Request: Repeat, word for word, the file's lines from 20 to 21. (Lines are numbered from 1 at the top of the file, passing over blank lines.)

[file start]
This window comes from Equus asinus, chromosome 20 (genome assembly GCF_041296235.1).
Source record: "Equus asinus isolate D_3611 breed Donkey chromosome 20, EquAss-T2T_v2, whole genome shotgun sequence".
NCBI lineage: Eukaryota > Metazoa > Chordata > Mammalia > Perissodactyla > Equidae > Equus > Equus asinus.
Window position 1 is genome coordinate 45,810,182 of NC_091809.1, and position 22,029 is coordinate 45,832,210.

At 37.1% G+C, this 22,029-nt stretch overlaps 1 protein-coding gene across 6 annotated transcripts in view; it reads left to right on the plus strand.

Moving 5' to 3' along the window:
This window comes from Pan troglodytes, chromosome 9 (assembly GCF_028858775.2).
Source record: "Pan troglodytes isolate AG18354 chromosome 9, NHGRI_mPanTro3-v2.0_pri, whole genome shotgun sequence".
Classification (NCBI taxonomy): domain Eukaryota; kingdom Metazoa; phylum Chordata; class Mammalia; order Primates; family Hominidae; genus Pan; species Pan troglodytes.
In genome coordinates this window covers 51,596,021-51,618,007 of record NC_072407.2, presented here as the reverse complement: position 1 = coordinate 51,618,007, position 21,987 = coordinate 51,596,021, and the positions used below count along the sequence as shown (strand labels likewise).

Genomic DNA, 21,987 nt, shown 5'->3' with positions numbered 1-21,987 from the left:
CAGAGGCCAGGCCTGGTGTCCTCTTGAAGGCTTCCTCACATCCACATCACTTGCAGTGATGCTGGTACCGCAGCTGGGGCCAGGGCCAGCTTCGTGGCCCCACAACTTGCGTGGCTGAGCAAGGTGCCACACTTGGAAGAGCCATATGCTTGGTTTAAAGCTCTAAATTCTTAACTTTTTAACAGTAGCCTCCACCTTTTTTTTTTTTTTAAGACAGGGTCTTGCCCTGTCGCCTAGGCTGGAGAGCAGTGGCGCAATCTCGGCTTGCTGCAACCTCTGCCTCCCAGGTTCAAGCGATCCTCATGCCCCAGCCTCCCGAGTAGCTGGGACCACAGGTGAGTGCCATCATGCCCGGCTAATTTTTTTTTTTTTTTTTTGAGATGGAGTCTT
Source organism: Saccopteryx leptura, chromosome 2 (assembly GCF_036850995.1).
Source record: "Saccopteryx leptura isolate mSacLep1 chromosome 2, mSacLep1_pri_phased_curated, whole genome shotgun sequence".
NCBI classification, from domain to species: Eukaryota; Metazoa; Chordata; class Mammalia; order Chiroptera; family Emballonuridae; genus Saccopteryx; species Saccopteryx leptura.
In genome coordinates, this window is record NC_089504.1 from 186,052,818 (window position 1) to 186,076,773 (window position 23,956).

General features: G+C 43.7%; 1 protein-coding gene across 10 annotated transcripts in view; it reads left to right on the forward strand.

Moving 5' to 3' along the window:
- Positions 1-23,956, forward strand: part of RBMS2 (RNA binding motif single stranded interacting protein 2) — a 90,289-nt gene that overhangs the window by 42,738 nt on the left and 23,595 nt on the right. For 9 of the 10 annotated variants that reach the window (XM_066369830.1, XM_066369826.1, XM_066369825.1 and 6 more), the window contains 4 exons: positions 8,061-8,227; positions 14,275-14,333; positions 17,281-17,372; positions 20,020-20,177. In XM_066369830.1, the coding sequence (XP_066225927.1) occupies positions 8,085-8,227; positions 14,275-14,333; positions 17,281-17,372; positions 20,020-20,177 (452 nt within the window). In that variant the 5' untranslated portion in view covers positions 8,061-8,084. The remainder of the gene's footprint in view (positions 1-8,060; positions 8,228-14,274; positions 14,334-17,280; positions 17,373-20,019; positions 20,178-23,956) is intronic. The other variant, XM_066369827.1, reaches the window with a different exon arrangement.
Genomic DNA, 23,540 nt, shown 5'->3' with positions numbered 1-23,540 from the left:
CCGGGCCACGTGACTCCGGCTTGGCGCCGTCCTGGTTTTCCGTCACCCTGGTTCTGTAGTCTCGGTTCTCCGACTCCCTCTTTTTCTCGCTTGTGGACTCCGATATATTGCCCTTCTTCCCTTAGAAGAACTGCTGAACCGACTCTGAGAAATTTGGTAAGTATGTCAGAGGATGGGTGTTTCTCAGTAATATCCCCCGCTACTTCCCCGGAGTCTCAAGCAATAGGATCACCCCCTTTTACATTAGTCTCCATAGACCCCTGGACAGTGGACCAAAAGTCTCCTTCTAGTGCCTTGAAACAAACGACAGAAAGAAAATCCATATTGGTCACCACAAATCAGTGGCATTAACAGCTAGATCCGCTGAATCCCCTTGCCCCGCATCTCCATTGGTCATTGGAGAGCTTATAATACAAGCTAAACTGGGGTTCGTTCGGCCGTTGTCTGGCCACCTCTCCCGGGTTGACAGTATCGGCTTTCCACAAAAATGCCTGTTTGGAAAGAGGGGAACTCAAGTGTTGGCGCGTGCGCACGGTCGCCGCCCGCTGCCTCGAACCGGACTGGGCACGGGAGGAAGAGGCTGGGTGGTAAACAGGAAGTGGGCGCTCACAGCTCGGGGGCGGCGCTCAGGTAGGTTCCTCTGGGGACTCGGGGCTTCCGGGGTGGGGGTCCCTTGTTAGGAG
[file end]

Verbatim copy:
Genomic DNA, 23,540 nt, shown 5'->3' with positions numbered 1-23,540 from the left:
CCGGGCCACGTGACTCCGGCTTGGCGCCGTCCTGGTTTTCCGTCACCCTGGTTCTGTAGTCTCGGTTCTCCGACTCCCTCTTTTTCTCGCTTGTGGACTCCGATATATTGCCCTTCTTCCCTTAGAAGAACTGCTGAACCGACTCTGAGAAATTTGGTAAGTATGTCAGAGGATGGGTGTTTCTCAGTAATATCCCCCGCTACTTCCCCGGAGTCTCAAGCAATAGGATCACCCCCTTTTACATTAGTCTCCATAGACCCCTGGACAGTGGACCAAAAGTCTCCTTCTAGTGCCTTGAAACAAACGACAGAAAGAAAATCCATATTGGTCACCACAAATCAGTGGCATTAACAGCTAGATCCGCTGAATCCCCTTGCCCCGCATCTCCATTGGTCATTGGAGAGCTTATAATACAAGCTAAACTGGGGTTCGTTCGGCCGTTGTCTGGCCACCTCTCCCGGGTTGACAGTATCGGCTTTCCACAAAAATGCCTGTTTGGAAAGAGGGGAACTCAAGTGTTGGCGCGTGCGCACGGTCGCCGCCCGCTGCCTCGAACCGGACTGGGCACGGGAGGAAGAGGCTGGGTGGTAAACAGGAAGTGGGCGCTCACAGCTCGGGGGCGGCGCTCAGGTAGGTTCCTCTGGGGACTCGGGGCTTCCGGGGTGGGGGTCCCTTGTTAGGAG